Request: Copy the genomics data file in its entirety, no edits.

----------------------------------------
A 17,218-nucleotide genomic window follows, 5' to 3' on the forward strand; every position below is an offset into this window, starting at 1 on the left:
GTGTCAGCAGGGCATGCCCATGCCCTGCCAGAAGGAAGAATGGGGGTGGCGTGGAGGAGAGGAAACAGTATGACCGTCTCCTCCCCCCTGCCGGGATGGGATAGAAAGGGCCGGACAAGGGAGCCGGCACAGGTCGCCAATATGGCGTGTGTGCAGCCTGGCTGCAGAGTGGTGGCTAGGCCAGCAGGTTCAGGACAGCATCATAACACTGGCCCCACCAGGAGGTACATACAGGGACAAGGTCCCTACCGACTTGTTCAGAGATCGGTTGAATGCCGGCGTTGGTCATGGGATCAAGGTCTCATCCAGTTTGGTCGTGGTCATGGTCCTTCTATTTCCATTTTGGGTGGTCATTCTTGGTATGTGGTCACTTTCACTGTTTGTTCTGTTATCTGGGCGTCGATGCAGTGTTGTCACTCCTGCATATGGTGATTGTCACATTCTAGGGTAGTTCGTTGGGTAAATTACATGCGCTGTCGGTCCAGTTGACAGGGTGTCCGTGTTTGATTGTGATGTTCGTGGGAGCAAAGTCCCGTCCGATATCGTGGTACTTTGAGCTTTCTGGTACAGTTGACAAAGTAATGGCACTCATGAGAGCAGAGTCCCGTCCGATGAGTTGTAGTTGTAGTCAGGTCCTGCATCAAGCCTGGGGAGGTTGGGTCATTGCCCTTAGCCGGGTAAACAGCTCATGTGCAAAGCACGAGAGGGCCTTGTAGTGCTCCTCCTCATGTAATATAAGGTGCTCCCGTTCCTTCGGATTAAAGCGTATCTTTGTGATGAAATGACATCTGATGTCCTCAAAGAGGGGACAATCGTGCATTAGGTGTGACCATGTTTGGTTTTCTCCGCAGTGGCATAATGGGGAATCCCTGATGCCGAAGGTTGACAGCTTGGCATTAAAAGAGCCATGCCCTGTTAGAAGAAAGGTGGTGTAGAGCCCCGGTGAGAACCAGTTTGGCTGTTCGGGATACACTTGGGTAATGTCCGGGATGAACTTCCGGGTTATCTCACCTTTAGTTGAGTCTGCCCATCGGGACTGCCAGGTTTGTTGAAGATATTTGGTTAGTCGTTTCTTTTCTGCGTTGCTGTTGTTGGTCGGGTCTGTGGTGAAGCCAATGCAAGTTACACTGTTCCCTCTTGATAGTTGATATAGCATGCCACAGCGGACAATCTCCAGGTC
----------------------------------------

A 17,218-nucleotide genomic window follows, 5' to 3' on the forward strand; every position below is an offset into this window, starting at 1 on the left:
GTGTCAGCAGGGCATGCCCATGCCCTGCCAGAAGGAAGAATGGGGGTGGCGTGGAGGAGAGGAAACAGTATGACCGTCTCCTCCCCCCTGCCGGGATGGGATAGAAAGGGCCGGACAAGGGAGCCGGCACAGGTCGCCAATATGGCGTGTGTGCAGCCTGGCTGCAGAGTGGTGGCTAGGCCAGCAGGTTCAGGACAGCATCATAACACTGGCCCCACCAGGAGGTACATACAGGGACAAGGTCCCTACCGACTTGTTCAGAGATCGGTTGAATGCCGGCGTTGGTCATGGGATCAAGGTCTCATCCAGTTTGGTCGTGGTCATGGTCCTTCTATTTCCATTTTGGGTGGTCATTCTTGGTATGTGGTCACTTTCACTGTTTGTTCTGTTATCTGGGCGTCGATGCAGTGTTGTCACTCCTGCATATGGTGATTGTCACATTCTAGGGTAGTTCGTTGGGTAAATTACATGCGCTGTCGGTCCAGTTGACAGGGTGTCCGTGTTTGATTGTGATGTTCGTGGGAGCAAAGTCCCGTCCGATATCGTGGTACTTTGAGCTTTCTGGTACAGTTGACAAAGTAATGGCACTCATGAGAGCAGAGTCCCGTCCGATGAGTTGTAGTTGTAGTCAGGTCCTGCATCAAGCCTGGGGAGGTTGGGTCATTGCCCTTAGCCGGGTAAACAGCTCATGTGCAAAGCACGAGAGGGCCTTGTAGTGCTCCTCCTCATGTAATATAAGGTGCTCCCGTTCCTTCGGATTAAAGCGTATCTTTGTGATGAAATGACATCTGATGTCCTCAAAGAGGGGACAATCGTGCATTAGGTGTGACCATGTTTGGTTTTCTCCGCAGTGGCATAATGGGGAATCCCTGATGCCGAAGGTTGACAGCTTGGCATTAAAAGAGCCATGCCCTGTTAGAAGAAAGGTGGTGTAGAGCCCCGGTGAGAACCAGTTTGGCTGTTCGGGATACACTTGGGTAATGTCCGGGATGAACTTCCGGGTTATCTCACCTTTAGTTGAGTCTGCCCATCGGGACTGCCAGGTTTGTTGAAGATATTTGGTTAGTCGTTTCTTTTCTGCGTTGCTGTTGTTGGTCGGGTCTGTGGTGAAGCCAATGCAAGTTACACTGTTCCCTCTTGATAGTTGATATAGCATGCCACAGCGGACAATCTCCAGGTC